I woke up Thursday morning and it was all I could do to get out of bed. It was one of those days when it seemed like the weight of the whole world is all over me. The only thing that I wanted to deal with was to hit the snooze button again, roll over, and go back to sleep.It was a luxury that I could not afford, so I had to settle with my normal routine.
And as I hit the shower, I battled my thoughts: I can’t go on. I’m too tired. I want to give up. God, I just want to give up. It’s not worth it to go through all this. Tired of fighting, tired of the heaviness and weariness that seems like it will never end.
By the time I settled down to spend some time with God, I was in full fledged complaining mode. I told Him how I felt, and was somewhat comforted that I might be able to get a little sympathy from Jesus, since he had been down here and knew what it was like.
And then read again from Ephesians and when I was done, I almost had enough strength to face the day.
On the way to work, instead of listening to a podcast, I put on some worship music, still needing a little shoring up of my will.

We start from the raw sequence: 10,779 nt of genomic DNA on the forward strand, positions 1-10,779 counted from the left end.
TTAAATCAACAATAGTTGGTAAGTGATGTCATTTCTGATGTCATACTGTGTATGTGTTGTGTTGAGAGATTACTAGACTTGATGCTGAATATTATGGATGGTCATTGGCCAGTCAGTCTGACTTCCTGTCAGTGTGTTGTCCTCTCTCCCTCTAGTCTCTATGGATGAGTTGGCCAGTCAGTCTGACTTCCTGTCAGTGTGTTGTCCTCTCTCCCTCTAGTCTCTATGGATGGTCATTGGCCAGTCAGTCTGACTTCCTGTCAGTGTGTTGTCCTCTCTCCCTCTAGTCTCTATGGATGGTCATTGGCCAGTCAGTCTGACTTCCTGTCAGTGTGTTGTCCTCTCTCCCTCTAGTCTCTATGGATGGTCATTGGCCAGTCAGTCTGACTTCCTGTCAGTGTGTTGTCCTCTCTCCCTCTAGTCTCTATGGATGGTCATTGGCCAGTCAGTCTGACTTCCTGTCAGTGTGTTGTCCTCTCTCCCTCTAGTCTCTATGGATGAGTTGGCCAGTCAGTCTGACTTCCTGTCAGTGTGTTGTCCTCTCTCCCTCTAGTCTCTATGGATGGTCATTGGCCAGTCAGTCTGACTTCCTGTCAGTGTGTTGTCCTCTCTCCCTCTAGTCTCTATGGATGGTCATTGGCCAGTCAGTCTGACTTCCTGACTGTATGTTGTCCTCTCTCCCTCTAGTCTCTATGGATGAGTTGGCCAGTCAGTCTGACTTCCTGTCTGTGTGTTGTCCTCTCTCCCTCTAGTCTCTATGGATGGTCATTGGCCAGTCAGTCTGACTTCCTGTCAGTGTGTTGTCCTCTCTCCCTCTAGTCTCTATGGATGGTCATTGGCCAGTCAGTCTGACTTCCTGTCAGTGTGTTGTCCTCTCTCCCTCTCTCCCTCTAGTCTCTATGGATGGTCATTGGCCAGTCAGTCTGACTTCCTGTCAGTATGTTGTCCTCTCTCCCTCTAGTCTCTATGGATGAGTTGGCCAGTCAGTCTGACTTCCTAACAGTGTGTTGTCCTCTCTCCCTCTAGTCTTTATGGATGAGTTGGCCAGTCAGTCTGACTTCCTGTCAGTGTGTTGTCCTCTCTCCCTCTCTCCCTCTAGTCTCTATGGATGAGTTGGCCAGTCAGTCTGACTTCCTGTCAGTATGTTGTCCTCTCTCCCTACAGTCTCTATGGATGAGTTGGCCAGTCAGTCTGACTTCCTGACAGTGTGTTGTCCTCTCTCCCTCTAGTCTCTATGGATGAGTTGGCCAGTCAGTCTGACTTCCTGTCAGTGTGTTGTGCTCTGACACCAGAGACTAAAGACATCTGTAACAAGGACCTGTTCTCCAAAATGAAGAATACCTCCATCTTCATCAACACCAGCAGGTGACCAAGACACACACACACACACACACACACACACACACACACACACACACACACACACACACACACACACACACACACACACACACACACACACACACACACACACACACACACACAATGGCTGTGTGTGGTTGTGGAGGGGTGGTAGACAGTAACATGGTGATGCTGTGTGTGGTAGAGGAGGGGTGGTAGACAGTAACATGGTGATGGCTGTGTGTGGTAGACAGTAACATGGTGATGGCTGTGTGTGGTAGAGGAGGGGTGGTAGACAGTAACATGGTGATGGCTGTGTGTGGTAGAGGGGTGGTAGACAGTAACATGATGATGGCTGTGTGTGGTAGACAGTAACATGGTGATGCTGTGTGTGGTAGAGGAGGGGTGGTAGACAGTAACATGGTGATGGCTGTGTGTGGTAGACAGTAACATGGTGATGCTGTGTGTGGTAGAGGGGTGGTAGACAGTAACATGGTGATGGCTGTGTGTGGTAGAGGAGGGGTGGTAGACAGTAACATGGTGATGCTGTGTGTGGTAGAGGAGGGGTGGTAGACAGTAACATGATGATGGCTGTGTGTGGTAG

And then the song came on. It was one we’ve just started to sing at church and I hated it when I first heard it. The tune grated on my nerves and I almost blipped to the next song, when I started listening to the words:
Lift up your heads, you gates of brass.
You bars of iron, yield.
And let the King of Glory pass.
The cross is in the field.
And in my mind, I could see an army on a great battle field, like the one in the LOTR, where the odds are impossible, but the King goes out before them with the banner. But in this scene it was Jesus going out before us all fighting against the Enemy of our souls. And He was carrying the Cross.
You armies of the Living God,
Stand in your Captain’s might.
Go where no hallowed feet have trod,
Arise My warrior Bride.
O fear not, faint not, halt not now,
Don’t quit. Like men, be strong.
To Christ shall every nation bow,
And sing with you this song.
I went after Him with a war cry, charging forward, keeping my eyes on the Cross.
Uplifted are the gates of brass,
The bars of iron yield.
Behold! the King of Glory pass:
The Cross has won the field!
The victory was His and is mine as well. “He made Him who knew no sin to be sin on our behalf, so that we might become the righteousness of God in Him.”
And with that in mind, I went through the doors of my workplace and faced the day.